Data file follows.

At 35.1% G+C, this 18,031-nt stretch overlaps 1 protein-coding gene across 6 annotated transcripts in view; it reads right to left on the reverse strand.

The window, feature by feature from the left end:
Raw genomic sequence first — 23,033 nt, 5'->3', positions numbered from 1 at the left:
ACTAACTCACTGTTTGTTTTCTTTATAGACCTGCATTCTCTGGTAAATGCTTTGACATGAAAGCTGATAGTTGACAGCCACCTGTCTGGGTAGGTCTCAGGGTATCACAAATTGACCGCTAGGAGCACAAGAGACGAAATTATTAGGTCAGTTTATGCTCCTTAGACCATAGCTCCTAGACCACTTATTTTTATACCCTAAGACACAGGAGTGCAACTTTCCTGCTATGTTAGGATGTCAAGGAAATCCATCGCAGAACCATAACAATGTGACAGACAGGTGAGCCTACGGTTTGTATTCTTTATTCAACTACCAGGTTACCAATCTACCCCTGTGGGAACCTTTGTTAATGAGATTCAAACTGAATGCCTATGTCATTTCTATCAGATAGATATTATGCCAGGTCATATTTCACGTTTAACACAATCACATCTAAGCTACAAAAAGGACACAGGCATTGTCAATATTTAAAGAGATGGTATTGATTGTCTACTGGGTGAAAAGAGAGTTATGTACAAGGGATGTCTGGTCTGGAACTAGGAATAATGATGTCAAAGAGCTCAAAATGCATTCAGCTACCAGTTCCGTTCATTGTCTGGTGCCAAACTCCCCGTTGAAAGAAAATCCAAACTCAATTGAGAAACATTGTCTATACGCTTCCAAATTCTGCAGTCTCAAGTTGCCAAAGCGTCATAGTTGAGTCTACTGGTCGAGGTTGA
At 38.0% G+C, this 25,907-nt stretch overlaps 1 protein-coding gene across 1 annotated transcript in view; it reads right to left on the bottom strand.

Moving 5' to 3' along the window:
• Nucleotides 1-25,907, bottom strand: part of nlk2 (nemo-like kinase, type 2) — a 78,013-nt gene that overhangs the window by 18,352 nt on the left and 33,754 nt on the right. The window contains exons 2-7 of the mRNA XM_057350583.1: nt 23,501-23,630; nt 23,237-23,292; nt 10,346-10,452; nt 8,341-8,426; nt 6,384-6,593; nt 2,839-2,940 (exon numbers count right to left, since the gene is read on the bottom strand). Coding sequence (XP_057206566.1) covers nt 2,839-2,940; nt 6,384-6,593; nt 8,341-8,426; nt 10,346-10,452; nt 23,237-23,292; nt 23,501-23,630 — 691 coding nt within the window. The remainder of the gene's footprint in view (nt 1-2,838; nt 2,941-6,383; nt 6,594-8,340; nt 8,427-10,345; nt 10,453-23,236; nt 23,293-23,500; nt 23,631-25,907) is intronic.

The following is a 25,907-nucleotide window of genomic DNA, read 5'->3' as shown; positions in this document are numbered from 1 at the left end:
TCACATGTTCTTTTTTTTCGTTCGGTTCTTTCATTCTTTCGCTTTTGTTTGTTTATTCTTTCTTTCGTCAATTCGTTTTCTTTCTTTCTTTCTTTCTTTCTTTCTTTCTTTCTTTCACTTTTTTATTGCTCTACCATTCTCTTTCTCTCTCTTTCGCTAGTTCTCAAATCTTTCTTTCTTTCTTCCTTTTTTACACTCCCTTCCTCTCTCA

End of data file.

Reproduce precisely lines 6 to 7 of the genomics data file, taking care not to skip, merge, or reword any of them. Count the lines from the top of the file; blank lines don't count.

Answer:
Moving 5' to 3' along the window:
• Nucleotides 1-25,907, bottom strand: part of nlk2 (nemo-like kinase, type 2) — a 78,013-nt gene that overhangs the window by 18,352 nt on the left and 33,754 nt on the right. The window contains exons 2-7 of the mRNA XM_057350583.1: nt 23,501-23,630; nt 23,237-23,292; nt 10,346-10,452; nt 8,341-8,426; nt 6,384-6,593; nt 2,839-2,940 (exon numbers count right to left, since the gene is read on the bottom strand). Coding sequence (XP_057206566.1) covers nt 2,839-2,940; nt 6,384-6,593; nt 8,341-8,426; nt 10,346-10,452; nt 23,237-23,292; nt 23,501-23,630 — 691 coding nt within the window. The remainder of the gene's footprint in view (nt 1-2,838; nt 2,941-6,383; nt 6,594-8,340; nt 8,427-10,345; nt 10,453-23,236; nt 23,293-23,500; nt 23,631-25,907) is intronic.